Bob Switzer's Story
In 1932, Robert C. Switzer was awarded a scholarship by the Scaife Scholarship Foundation of Oakland, California, which enabled him to attend the College of Chemistry at the University of California, Berkeley. However, following a serious accident which permanently impaired Robert’s vision, and left him under family care for an extended period, Robert and his brother Joseph undertook some of their own chemical research. They took a black light into their father's drugstore and discovered several naturally fluorescent organic compounds. Robert and Joseph began mixing these chemicals with shellac creating the first fluorescent paints. They soon realized the widespread potential of fluorescents and began manufacturing paints and dyes. Their products were used extensively during World War II. Troops in North Africa used fluorescent panels to identify themselves as friendly to allied bombers. The materials allowed our warplanes to operate at night in the Pacific and were used to detect hidden flaws in plane engines and parts. After the War, the brothers created their own company in Cleveland, Ohio, Switzer Brothers, Inc. which later became the Day-Glo® Color Corporation, world leaders in the development and production of daylight fluorescent chemicals. Later, their brother Fred Switzer joined the company. Today, Robert and Joseph's discovery brightens everything from traffic cones to hula hoops and tennis balls.
As an executive in a regulated company and a lifelong environmentalist, Robert became increasingly concerned about the lack of scientific expertise to answer questions related to complex environmental regulations and improving environmental quality. When the company was sold in 1985, Robert used a portion of the proceeds from the sale to create the Robert and Patricia Switzer Foundation. Through the Foundation, Robert hoped to assist graduate students dedicated to applied environmental problem solving and to encourage these highly trained individuals to become future environmental leaders. Robert Switzer died in 1997 at the age of 83. He is survived by a large family and more than 450 Switzer Fellows. Today, Robert's legacy continues, both in the Day-Glo® products which ensure our safety and the cadre of environmental professionals striving to brighten our future by improving the quality of our natural environment.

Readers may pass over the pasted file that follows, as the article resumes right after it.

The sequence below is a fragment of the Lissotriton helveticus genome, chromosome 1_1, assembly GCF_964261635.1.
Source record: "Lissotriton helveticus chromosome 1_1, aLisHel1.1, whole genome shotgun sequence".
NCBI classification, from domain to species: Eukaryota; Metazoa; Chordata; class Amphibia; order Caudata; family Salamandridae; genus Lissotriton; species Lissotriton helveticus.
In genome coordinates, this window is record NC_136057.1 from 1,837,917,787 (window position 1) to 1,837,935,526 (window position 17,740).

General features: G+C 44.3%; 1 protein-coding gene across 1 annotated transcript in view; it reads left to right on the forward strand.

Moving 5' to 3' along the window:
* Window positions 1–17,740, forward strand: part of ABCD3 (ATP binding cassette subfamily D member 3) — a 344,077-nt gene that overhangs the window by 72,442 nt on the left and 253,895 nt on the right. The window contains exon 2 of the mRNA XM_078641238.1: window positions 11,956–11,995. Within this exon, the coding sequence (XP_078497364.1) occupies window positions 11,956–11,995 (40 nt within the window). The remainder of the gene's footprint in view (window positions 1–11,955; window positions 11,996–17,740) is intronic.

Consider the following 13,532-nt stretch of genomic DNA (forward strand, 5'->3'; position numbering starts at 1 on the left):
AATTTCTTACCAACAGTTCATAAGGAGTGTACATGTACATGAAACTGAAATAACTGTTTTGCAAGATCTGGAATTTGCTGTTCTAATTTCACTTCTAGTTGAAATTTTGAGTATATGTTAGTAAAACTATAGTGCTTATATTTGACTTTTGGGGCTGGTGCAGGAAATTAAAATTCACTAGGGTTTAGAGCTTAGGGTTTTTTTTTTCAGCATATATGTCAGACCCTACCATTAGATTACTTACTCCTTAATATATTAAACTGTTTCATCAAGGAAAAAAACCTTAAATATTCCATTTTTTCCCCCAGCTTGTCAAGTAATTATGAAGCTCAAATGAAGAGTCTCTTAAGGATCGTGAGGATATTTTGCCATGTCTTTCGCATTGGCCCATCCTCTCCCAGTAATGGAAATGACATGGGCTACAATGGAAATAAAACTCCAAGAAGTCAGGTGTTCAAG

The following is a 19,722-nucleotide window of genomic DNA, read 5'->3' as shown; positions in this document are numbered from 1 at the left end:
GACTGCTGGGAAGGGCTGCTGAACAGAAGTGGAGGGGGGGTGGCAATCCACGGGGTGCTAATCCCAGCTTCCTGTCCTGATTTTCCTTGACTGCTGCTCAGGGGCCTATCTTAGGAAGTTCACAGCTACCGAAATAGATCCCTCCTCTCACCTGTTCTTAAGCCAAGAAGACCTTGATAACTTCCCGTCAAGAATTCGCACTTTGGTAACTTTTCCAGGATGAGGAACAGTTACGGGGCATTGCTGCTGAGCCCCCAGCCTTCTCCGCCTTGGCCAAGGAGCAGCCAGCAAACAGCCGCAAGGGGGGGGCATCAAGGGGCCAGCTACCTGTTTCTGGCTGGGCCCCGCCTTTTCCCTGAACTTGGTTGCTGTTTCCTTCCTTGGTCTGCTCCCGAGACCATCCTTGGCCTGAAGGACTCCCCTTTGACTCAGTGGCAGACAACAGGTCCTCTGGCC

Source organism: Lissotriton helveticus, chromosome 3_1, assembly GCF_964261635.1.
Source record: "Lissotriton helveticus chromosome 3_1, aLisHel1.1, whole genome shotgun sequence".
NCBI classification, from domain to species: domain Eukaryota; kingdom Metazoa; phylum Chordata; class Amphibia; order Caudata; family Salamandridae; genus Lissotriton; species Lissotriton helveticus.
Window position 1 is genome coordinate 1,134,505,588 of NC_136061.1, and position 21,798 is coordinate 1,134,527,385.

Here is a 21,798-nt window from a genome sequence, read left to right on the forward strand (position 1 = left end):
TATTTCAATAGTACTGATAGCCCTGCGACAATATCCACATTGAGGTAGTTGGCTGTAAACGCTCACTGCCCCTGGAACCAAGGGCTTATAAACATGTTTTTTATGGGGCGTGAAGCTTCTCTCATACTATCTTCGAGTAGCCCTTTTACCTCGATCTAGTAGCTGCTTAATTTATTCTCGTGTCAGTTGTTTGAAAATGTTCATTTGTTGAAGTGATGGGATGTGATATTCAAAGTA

The Robert and Patricia Switzer Foundation also developed a document that summarizes the donors’ intentions in setting up the Foundation, and was produced with the help of many Switzer family members and close associates. This Donor Legacy Statement outlines the historical and motivational story behind the Foundation’s inception and is intended to broaden understanding of the core purpose of the Foundation among Fellows, Trustees, family members and other family foundations seeking to capture their founding purpose.